Seriously worldly cuisine
When you're not dining at your All Inclusive resort, the greater Sharm el Sheikh area provides a wide array of cafes and restaurants to explore. Indian, British, Italian and Japanese – you name the cuisine, and you'll find it here.
Much like the food, the atmosphere varies in this part of Egypt. Dining here comes in all shapes and sizes, from rooftop bars to waterfront cafes and bustling, neon-lit restaurants.
Because Ras Um Sid is such a small area, you may also want to branch out to neighbouring towns. You won't be going too far though, as many of Sharm el Sheikh's smaller resorts blend together.
Ras Mohamed National Park
Wedged between the Red Sea and the desert of Sinai is the Ras Mohamed National Park, a protected area that boasts some of the best diving spots in all of Egypt. It's around a 30-minute drive from Ras Um Sid and well worth the journey. Even if you're not a diver, the park offers forests and grasslands to explore as well.
Coral reefs extend across much of Ras Mohamed's coastline, with more than 220 species of coral within its waters. More than 1000 species of fish call these reefs home, as well as starfish, sea urchins, turtles and sharks.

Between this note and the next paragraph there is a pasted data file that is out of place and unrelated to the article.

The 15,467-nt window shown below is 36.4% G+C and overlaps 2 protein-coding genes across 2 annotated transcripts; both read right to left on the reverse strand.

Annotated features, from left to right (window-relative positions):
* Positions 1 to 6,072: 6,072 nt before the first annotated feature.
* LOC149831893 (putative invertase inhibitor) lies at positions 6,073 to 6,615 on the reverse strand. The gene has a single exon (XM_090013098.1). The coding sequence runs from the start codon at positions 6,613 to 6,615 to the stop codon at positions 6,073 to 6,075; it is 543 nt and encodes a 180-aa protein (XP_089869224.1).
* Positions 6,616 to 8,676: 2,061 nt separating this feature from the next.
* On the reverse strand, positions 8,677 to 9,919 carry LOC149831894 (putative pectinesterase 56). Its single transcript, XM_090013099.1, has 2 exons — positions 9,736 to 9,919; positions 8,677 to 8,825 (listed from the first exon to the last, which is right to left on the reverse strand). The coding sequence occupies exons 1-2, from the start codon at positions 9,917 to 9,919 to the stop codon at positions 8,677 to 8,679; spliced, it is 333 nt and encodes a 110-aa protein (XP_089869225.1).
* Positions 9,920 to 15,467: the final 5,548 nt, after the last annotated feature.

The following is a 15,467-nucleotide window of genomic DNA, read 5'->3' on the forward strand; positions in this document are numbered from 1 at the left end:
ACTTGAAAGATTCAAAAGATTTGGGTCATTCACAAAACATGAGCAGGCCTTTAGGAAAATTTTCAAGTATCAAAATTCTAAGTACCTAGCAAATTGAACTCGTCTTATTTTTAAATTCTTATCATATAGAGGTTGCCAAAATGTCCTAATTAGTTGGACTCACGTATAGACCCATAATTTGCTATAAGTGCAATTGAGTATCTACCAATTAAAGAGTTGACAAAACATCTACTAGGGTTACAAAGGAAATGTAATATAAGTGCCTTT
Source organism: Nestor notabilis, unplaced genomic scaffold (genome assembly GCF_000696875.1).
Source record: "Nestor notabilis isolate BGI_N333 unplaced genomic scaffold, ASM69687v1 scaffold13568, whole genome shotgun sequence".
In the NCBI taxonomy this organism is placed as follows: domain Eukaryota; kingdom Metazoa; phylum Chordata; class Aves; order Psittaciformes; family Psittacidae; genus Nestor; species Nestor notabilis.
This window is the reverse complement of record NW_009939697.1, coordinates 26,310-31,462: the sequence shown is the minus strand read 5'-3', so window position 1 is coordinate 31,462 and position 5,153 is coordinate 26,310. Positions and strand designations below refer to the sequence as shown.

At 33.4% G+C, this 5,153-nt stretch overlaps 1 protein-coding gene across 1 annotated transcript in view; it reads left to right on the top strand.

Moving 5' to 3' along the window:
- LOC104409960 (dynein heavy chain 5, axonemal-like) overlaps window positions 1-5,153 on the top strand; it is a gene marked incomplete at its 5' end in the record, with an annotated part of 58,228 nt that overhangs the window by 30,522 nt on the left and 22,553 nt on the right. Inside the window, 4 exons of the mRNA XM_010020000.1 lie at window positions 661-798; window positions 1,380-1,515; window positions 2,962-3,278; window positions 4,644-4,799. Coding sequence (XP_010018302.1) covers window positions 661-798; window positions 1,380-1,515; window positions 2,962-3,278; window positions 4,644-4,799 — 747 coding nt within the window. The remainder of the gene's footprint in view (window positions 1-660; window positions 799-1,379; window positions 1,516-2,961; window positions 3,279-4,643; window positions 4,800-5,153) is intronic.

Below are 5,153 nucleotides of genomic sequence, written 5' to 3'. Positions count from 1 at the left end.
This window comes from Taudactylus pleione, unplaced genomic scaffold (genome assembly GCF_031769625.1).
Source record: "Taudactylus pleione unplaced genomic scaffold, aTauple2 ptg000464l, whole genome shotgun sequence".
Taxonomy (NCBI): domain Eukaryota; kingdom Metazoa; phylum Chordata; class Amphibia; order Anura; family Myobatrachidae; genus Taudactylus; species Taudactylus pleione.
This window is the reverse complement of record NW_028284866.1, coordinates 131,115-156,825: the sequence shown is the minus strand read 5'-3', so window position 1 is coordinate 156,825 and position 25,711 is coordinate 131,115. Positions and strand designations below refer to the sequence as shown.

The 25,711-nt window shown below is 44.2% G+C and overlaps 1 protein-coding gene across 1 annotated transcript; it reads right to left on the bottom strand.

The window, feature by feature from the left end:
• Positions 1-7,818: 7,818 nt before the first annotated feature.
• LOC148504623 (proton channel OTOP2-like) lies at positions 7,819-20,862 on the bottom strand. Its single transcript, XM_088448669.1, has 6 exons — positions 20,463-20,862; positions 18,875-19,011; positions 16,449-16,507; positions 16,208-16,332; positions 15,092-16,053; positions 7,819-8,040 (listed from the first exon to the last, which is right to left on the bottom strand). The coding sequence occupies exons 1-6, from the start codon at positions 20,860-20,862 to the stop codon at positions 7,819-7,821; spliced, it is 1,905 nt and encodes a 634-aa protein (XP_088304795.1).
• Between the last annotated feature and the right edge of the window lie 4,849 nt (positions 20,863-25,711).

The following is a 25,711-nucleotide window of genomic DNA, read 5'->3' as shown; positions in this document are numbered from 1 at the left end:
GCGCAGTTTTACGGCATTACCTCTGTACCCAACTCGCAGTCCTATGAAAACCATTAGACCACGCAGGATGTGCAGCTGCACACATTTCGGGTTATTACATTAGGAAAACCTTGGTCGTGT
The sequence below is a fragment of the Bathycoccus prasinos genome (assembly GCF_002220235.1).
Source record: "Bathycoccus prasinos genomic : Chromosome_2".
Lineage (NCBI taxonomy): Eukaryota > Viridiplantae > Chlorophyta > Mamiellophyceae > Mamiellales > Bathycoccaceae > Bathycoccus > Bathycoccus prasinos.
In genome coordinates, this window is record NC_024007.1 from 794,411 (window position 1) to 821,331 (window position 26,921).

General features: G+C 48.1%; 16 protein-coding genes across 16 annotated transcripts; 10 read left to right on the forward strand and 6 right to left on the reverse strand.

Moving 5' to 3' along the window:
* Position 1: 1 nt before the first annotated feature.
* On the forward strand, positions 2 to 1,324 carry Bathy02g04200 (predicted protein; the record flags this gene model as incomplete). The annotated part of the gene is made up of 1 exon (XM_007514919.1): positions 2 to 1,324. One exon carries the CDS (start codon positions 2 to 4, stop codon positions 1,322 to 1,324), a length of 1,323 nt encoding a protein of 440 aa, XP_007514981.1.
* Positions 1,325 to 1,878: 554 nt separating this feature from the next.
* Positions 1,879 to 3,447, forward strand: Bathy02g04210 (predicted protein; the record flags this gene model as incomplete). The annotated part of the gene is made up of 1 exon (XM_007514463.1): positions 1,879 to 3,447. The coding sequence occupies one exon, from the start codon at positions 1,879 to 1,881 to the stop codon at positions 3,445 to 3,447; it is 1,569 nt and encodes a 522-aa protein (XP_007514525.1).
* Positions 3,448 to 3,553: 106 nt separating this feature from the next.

On top of an incredible array of coral reefs, the park also lays claim to the wreck of the 'SS Thistlegorm', a ship that went down in 1941 after being bombed by German troops. Its rusted remains are now the dwelling place of tuna, barracudas, moray eels and many other fish – a must-see on any Egypt holiday.
Diving is an integral part of all Sharm el Sheikh holidays, and the shores along Ras Um Sid are renowned for their Red Sea diving opportunities. The coastline is chipped with coral reefs, while the water is so clear you'll think you're staring through glass. Get up close and personal with a wide range of underwater species ranging from parrot fish to manta rays, once one of the many rental facilities located onshore helps you get suited up.
The beach here is jam-packed with sunloungers and umbrellas, so there's plenty of chance to relax. Plus, don't forget to sample the good mix of restaurants, perfect for grabbing a quick bite to eat. As many of Ras Um Sid's hotels are dotted beside the coast, you'll never be far from these placid shores.
Beneath the water’s edge
Found at the tip of a peninsula, Ras Um Sid tones things down with supremely laid-back holiday vibes. This portion of the Red Sea is famous for diving excursions, claiming coral reefs and the amazing array of fish species below its surface.
While Ras Um Sid is pretty limited in size, its proximity to Naama Bay and the Ras Mohamed National Park make it a great holiday spot. The Sharm el Sheikh region's supremely dry climate can make Ras Um Sid feel pretty far flung, however the range of cuisines and nightlife will have you feeling right at home.